Not So Fast! – Judge Enters Nationwide Order Blocking New Overtime Rules

In a stunning development, the United States District Court for the Eastern District of Texas granted an emergency motion for preliminary injunction that challenged the validity of the Department of Labor’s new overtime rule, just about a week before the rule was to take effect.  Significantly, the Order granting the motion enjoins the rule nationwide until further notice and final determination by the Court.  The rule enjoined would have increased the minimum salary level for purposes of qualifying as an “exempt” employee under the Fair Labor Standards Act (FLSA) from $23,660 to $47,476.  It also would have established an automatic updating mechanism that adjusts the minimum salary level every three years.  Based on the rule, employers would have been required to pay overtime to employees who worked more than 40 hours in a workweek and earned less than the $47,476.   This was a major overhaul of the FLSA by the Obama administration and employers had been preparing for it since issuance of the Final Rule on May 23, 2016. (See prior Advisory, 5/20/16).

Twenty-one states and various business groups, however, challenged the validity of the Final Rule in the federal court in Texas. They argued that the Department of Labor exceeded its authority in adopting the Final Rule.  The Court agreed.  In so finding, the Court reasoned that the FLSA language exempting from overtime “bona fide executive, administrative, and professional” employees did not mention a salary level requirement.  Instead, the Court found that the “plain meaning” of the statutory language indicates that these exemptions “depend on an employee’s duties rather than an employee’s salary” and that the Final Rule in essence created a “de facto salary-only test.” Thus, while the Court found that the Department of Labor had “significant leeway” to establish the types of duties that might qualify an employee as exempt from overtime, the FLSA did not allow the Department of Labor to “define and delimit with respect to a minimum salary level.”  As the Court put it, “[i]f Congress intended the salary requirement to supplant the duties test, then Congress, and not the Department, should make that change.”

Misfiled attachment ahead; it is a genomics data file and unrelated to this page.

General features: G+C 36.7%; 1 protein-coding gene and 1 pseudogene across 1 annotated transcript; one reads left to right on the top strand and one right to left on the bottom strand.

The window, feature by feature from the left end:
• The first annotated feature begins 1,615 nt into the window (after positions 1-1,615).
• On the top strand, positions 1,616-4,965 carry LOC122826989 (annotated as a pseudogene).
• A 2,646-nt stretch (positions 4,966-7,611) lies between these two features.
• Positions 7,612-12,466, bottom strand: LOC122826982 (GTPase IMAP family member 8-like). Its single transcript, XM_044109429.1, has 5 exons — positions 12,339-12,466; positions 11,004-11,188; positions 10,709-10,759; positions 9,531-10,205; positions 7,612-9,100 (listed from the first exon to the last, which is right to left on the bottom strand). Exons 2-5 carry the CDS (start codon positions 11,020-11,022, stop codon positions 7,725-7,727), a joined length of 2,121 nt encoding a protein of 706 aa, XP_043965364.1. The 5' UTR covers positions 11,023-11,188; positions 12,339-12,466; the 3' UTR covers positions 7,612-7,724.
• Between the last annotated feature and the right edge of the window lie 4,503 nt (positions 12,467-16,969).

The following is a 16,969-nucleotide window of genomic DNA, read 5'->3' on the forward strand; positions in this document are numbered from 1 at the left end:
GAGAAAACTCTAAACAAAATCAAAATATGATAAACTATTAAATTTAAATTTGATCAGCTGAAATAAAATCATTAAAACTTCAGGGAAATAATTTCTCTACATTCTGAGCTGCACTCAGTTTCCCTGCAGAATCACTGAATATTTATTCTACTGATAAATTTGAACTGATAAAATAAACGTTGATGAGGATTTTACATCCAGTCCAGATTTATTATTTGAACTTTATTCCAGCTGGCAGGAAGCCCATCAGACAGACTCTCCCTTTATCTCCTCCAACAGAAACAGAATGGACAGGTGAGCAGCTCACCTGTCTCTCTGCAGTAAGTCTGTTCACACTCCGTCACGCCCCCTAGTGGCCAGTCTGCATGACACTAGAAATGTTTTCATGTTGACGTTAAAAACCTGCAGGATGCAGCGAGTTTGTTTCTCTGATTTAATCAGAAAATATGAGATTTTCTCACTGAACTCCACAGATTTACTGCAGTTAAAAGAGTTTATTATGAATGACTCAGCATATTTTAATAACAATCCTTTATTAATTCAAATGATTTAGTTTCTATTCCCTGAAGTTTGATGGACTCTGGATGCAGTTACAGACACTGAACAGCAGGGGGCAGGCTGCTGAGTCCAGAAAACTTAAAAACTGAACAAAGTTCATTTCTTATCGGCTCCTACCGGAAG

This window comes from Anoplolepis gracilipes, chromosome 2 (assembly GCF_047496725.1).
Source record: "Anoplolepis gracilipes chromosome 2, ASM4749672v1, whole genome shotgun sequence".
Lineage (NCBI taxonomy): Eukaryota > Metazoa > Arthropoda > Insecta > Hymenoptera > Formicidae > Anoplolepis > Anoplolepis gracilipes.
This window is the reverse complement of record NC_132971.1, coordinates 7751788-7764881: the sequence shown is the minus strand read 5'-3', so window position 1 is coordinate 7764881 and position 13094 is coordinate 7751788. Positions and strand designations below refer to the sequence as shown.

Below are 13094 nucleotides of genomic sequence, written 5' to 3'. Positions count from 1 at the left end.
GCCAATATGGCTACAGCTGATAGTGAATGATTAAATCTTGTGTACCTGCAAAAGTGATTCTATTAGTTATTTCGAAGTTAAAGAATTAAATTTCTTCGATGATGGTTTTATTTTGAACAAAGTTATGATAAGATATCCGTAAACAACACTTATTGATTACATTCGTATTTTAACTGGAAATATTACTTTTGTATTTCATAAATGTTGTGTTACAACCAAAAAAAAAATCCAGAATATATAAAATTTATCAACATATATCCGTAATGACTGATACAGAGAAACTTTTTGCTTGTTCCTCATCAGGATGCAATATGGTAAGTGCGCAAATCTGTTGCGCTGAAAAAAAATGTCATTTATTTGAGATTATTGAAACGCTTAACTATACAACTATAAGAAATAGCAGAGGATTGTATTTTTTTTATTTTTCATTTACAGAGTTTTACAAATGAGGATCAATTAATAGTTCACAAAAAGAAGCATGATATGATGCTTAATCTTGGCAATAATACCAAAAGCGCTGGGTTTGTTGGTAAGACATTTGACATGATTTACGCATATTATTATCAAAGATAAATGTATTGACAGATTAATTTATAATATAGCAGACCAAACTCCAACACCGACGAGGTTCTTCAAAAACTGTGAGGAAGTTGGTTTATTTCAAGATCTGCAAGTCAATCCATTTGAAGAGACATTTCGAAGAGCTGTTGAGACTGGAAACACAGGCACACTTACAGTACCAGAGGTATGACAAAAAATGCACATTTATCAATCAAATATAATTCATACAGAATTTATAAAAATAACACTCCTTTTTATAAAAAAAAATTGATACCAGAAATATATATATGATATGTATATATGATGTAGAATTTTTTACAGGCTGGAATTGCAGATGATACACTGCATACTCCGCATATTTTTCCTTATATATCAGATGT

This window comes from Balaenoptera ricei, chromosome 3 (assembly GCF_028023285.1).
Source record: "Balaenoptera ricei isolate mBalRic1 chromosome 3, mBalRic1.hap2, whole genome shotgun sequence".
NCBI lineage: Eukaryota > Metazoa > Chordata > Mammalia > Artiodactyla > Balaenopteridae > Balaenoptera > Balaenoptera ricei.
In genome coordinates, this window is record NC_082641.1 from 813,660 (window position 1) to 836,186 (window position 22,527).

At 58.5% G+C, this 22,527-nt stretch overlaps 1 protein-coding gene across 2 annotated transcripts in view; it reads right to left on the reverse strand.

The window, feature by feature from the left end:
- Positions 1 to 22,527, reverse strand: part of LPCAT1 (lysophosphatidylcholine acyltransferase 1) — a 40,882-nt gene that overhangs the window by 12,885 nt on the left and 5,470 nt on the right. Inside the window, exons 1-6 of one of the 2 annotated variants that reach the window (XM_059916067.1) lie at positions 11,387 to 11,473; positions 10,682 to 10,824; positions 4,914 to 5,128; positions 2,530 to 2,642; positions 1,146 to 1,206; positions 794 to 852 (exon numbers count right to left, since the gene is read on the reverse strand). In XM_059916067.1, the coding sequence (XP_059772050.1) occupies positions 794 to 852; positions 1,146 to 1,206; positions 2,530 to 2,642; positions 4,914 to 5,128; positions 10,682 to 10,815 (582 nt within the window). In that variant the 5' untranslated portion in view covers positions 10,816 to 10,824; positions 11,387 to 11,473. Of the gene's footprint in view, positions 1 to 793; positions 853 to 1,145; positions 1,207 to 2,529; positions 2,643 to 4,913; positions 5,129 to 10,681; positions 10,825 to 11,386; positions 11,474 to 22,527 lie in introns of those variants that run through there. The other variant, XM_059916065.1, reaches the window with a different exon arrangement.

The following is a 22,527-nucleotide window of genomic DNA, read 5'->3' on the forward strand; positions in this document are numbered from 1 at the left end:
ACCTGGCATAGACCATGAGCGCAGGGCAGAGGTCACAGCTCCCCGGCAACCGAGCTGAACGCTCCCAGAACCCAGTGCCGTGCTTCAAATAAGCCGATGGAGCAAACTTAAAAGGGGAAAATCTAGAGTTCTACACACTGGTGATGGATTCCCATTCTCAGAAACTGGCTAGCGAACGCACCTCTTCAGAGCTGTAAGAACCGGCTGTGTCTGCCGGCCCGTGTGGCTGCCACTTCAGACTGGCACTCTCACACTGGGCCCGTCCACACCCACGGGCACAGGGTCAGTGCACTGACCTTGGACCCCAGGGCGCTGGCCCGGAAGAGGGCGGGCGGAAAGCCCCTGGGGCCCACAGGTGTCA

The incoming Congress, however, is unlikely to make that change.   So, what are employers to do who have already spent time preparing for the new overtime rule? It may be too late, or impractical, to do anything now for those employers who have already announced changes in salaries or reclassified employees.  For those employers who have not yet acted on any planning they have done, they can refrain from any implementation and hold their breath in the event of an appeal of the District Court’s decision.  An appeal is likely given the statement issued by the Department of Labor stating that it disagreed with the decision “and we remain confident in the legality of all aspects of the rule” and are “considering all of our legal options.”

We will continue to monitor the developments of this case.  If you have any questions about this advisory or other labor and employment matter, please contact any member of Archer’s Labor & Employment Law Group in Haddonfield, N.J., at (856) 795-2121, in Princeton, N.J., at (609) 580-3700, in Hackensack, N.J., at (201) 342-6000, in Philadelphia, Pa., at (215) 963-3300, or in Wilmington, Del., at (302) 777-4350.

DISCLAIMER: This client advisory is for general information purposes only. It does not constitute legal or tax advice, and may not be used and relied upon as a substitute for legal or tax advice regarding a specific issue or problem. Advice should be obtained from a qualified attorney or tax practitioner licensed to practice in the jurisdiction where that advice is sought.

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